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Oh No, Someone Planted the Mystery Seeds

A squash plant bearing an eerie resemblance to the one that exploded from a package of mystery seeds mailed to Arkansas. Photo: Robert Decelis/Getty Images

In recent weeks, reports surfaced of mysterious, unsolicited seed packets creating chaos in the postal system as they crept into random mailboxes across the country. It seemed almost inevitable that someone, whether out of boredom or curiosity or a simple mix-up, would eventually plant the spooky seeds, despite stringent warnings from our agricultural authorities not to free them from their plastic baggies. Unfortunately, those warnings came too late for an Arkansas man who received his seedy surprise months ago. Now, he has an enormous alien plant on his property.

Booneville resident Doyle Crenshaw told local CBS affiliate KFSM that, roughly two months ago, he received a strange package out of the blue. Its shipping label, Crenshaw explained, listed China as the country of origin. “It said ‘studded earrings’ on the outside, and we thought that was a little odd,” Crenshaw recalled. Other seed recipients have described similar packaging advertising jewelry they never ordered.

Inside the envelope, Crenshaw found a small bag of flat, almond-shaped seeds like the kind you might scoop out of a pumpkin. “We brought them down here [to his garden] and planted the seeds just to see what would happen,” he said. “Every two weeks I’d come by and put Miracle Grow on it, and they just started growing like crazy.”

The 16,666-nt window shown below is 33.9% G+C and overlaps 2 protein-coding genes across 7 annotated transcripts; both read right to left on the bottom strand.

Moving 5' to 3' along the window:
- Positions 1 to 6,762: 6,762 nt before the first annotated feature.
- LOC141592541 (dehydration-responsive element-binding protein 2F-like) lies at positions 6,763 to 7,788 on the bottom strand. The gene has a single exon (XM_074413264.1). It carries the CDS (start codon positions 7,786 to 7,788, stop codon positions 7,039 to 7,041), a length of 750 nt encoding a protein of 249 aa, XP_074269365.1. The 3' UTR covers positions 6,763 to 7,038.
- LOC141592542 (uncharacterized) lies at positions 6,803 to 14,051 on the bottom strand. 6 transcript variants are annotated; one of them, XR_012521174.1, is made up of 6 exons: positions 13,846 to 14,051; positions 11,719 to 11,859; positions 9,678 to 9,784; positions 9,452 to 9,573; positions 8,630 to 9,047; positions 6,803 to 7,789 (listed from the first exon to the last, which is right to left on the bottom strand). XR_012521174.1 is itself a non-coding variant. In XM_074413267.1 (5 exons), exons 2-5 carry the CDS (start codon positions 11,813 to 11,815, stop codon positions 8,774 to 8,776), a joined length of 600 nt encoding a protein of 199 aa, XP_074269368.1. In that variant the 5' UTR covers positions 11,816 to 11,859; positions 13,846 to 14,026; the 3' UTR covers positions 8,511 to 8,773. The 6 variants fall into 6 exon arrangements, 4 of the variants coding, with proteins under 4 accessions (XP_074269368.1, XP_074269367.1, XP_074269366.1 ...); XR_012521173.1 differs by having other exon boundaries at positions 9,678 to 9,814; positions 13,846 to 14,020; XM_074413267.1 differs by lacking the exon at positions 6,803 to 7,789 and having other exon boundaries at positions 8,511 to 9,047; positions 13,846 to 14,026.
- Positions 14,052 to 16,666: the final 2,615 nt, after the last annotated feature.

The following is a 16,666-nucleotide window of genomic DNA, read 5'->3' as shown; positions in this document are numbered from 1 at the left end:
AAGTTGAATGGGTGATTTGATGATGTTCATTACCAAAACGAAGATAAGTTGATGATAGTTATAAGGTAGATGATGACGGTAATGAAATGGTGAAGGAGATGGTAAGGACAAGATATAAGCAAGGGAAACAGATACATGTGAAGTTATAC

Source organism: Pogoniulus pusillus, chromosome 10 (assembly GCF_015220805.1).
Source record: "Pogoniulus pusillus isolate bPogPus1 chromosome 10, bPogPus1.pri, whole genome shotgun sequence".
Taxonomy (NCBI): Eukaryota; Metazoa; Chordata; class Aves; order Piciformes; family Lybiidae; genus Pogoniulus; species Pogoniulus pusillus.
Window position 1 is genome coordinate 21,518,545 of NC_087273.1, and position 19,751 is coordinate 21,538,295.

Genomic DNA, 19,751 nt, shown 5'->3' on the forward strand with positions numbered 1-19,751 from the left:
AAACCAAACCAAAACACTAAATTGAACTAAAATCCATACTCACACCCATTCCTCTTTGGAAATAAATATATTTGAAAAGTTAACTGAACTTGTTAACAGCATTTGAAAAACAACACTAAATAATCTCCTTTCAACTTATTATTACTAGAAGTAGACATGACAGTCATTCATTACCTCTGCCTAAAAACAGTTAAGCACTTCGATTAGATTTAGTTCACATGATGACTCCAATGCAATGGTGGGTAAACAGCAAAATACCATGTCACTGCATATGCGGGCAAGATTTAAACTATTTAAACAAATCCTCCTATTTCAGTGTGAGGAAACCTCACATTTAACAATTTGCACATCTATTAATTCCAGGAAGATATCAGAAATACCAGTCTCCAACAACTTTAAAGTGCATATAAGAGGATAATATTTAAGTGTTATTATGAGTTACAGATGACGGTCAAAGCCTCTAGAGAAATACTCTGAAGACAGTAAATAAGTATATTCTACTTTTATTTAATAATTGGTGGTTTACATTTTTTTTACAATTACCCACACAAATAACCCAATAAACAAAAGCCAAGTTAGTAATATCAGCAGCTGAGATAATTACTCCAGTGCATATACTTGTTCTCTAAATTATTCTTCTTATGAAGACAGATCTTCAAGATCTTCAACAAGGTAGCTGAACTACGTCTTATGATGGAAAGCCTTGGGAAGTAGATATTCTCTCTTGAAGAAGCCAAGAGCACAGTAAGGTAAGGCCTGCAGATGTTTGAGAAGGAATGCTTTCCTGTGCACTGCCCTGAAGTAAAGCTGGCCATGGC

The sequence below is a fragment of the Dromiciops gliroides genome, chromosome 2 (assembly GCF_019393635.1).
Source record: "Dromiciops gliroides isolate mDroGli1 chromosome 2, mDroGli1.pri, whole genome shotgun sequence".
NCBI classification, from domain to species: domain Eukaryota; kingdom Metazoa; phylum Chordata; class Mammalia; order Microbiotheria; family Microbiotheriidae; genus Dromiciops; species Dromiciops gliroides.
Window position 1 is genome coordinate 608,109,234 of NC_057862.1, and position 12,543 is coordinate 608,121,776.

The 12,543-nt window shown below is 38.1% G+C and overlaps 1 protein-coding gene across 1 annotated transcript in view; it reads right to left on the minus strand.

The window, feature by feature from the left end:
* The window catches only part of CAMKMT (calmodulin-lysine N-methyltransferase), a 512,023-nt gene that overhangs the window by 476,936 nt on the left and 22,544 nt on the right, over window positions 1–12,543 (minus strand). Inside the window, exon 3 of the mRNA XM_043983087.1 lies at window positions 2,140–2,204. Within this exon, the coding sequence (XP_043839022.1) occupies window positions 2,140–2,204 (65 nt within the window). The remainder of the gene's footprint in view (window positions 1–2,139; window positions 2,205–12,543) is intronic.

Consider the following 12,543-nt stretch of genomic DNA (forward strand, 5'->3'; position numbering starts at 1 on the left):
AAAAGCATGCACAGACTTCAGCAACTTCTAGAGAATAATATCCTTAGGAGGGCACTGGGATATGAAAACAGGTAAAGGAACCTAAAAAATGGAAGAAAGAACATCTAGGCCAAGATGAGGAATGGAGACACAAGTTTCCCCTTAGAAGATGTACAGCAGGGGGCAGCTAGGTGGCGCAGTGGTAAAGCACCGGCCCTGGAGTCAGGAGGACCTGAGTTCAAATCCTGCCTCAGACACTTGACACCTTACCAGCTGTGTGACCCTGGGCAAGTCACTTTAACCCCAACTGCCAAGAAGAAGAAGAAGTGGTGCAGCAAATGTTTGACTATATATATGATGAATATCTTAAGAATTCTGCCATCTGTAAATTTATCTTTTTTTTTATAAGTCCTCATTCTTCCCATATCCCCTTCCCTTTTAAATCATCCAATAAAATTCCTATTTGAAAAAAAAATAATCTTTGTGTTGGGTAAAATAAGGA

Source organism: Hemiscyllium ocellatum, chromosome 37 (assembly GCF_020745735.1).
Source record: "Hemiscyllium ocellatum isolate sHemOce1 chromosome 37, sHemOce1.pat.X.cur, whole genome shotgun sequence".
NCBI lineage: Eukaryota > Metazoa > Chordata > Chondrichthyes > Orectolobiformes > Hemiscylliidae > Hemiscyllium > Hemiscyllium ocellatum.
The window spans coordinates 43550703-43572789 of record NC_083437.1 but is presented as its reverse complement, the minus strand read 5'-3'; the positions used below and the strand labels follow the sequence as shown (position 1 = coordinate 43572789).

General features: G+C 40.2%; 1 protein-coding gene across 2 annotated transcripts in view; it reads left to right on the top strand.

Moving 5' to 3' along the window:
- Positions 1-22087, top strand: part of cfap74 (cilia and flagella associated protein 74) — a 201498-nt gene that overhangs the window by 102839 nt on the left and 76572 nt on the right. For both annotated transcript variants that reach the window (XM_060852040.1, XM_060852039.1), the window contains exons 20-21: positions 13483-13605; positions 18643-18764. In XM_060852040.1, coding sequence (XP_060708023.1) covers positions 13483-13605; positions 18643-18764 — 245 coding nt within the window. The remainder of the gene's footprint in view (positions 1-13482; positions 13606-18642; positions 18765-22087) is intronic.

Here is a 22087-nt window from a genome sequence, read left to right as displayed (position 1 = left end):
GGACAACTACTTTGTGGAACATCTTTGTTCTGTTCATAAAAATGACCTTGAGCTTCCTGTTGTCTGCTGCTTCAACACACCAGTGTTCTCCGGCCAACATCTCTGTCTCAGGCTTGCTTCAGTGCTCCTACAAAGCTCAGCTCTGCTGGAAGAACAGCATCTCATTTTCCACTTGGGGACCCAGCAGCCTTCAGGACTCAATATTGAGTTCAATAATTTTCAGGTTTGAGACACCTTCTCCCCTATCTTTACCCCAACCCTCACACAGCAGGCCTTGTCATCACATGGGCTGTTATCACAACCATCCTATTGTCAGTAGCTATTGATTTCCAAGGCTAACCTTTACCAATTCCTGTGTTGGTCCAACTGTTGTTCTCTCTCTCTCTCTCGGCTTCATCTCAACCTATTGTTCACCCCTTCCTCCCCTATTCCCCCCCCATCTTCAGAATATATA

The plant features big orange blossoms and white, oblong fruits suggestive of squash, although the Arkansas Department of Agriculture will remove and inspect the beast this coming week. “Our concern is from an invasive pest aspect, these seeds could introduce an invasive weed, or an invasive insect pest or a plant disease,” Scott Bray, of the Arkansas Department of Agriculture, told KSFM. For that reason, recipients are asked please, not to sow these suckers, and to report them to their state’s plant regulatory official or APHIS state plant health director instead.

Realistically, USDA authorities suspect the seeds are part of a “brushing scam,” meaning Crenshaw’s name could soon appear on a glowing Amazon review for double-wide, XL squash vines. Here’s hoping that’s the worst of it.

Oh No, Someone Planted the Mystery Seeds